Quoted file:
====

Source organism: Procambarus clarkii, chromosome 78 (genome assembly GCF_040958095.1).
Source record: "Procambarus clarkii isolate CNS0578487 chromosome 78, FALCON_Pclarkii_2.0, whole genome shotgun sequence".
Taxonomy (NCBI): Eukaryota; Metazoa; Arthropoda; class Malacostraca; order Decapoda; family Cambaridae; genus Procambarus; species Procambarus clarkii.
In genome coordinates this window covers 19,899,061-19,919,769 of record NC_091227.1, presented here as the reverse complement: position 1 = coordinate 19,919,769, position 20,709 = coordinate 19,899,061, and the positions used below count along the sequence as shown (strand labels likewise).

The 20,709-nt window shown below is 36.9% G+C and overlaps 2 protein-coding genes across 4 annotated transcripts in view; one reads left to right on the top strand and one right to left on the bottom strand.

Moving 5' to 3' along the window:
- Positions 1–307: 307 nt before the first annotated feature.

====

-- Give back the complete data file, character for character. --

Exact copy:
Source organism: Procambarus clarkii, chromosome 78 (genome assembly GCF_040958095.1).
Source record: "Procambarus clarkii isolate CNS0578487 chromosome 78, FALCON_Pclarkii_2.0, whole genome shotgun sequence".
Taxonomy (NCBI): Eukaryota; Metazoa; Arthropoda; class Malacostraca; order Decapoda; family Cambaridae; genus Procambarus; species Procambarus clarkii.
In genome coordinates this window covers 19,899,061-19,919,769 of record NC_091227.1, presented here as the reverse complement: position 1 = coordinate 19,919,769, position 20,709 = coordinate 19,899,061, and the positions used below count along the sequence as shown (strand labels likewise).

The 20,709-nt window shown below is 36.9% G+C and overlaps 2 protein-coding genes across 4 annotated transcripts in view; one reads left to right on the top strand and one right to left on the bottom strand.

Moving 5' to 3' along the window:
- Positions 1–307: 307 nt before the first annotated feature.